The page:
Calculating calories when eating real food is so silly. If you’re eating fresh produce with healthy fats such as avocados, coconut oil and chia seeds, you’ll get full on good food that’s helping your body be healthy, fight illness, and increase energy production.


So, eat real food. Eat organic food. Eat food that’s not packaged. Eat fresh food that will spoil in a week or two.

TIP FROM MO: Meal plan by writing down what meals you want to eat for that week, then what foods you will need to make those dishes, then grocery shop accordingly that Saturday or Sunday. Go ahead and chop up your fresh ingredients for the week, so when it comes time to make your food, it’s already halfway prepared!


By cutting out extra sugar, limiting your hydrogenated oils, and eating fresh, nutrient-dense food, you’ll find that not only are your energy levels increased, but you’ll sleep better, and you’ll find yourself losing weight. Fresh produce is typically very high in fiber, and low in calories. By switching out packaged goods, or food from a restaurant with fresh food, you’ll naturally increase your metabolism and decrease your intake of extra, avoidable calories.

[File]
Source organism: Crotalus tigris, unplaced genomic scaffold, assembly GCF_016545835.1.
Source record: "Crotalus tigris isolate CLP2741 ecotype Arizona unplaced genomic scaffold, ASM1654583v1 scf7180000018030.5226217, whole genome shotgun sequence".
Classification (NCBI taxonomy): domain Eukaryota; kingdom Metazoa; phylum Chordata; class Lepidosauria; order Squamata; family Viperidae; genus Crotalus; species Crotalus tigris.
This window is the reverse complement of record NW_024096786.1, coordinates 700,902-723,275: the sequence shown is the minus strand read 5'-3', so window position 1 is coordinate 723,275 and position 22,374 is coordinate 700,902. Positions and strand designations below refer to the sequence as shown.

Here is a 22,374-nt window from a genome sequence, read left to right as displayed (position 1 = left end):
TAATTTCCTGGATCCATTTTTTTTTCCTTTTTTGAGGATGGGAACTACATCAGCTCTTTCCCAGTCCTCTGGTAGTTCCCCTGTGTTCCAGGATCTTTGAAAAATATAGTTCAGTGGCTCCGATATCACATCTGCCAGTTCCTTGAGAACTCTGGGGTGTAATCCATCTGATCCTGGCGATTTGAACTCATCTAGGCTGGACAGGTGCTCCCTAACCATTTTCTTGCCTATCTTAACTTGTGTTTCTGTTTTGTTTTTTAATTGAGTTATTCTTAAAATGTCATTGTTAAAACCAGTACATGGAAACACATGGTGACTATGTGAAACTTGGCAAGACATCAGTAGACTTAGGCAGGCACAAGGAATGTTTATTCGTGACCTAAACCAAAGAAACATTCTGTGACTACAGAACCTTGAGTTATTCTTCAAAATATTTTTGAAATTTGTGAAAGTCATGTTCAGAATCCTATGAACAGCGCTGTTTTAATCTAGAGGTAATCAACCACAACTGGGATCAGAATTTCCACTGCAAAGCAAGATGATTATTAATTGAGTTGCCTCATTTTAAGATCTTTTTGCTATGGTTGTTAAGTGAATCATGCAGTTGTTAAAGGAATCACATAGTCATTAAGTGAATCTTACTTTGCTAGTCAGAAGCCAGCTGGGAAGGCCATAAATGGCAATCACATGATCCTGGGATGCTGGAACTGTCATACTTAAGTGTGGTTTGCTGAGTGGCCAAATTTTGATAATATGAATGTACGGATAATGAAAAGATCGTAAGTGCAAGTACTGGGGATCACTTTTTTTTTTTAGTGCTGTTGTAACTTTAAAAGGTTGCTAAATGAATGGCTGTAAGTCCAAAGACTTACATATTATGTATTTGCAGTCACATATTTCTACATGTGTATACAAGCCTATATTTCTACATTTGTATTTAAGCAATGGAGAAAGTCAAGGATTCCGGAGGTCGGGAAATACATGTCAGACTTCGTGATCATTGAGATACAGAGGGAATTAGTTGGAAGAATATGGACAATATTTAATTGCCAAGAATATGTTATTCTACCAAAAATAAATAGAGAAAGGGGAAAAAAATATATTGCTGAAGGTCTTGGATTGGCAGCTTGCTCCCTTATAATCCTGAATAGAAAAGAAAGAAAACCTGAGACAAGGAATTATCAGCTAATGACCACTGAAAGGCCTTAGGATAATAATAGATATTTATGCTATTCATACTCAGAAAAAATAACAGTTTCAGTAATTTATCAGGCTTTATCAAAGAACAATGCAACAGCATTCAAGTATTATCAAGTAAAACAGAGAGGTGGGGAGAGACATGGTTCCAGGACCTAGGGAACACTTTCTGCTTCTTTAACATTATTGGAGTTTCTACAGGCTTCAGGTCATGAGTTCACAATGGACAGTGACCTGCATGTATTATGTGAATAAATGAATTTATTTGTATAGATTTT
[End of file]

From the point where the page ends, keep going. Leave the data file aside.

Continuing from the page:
I know this is a lot of information, but really, I barely scraped the surface.


Now that you know to start eating fresh produce, stop counting calories, and what to cut out, you’re essentially prepared to entirely change your life and health.


I have received a lot of knowledge from Certified Clinical Nutritionist, Autumn Bates, and her YouTube videos and blog. You can check out the video where she discusses more of what I wrote in this article, here.


Thanks for reading, & organic wishes to you on your own journey!

- Morgan


MEET MORGAN




Morgan Gill is a Clinical Exercise Physiology major at Mississippi State University. She's multi-passionate, running a business while also pursuing other dreams. Her fitness has always remained a priority. Her workouts consist mostly of consistent weight training mixed with runs, yoga, and HIIT.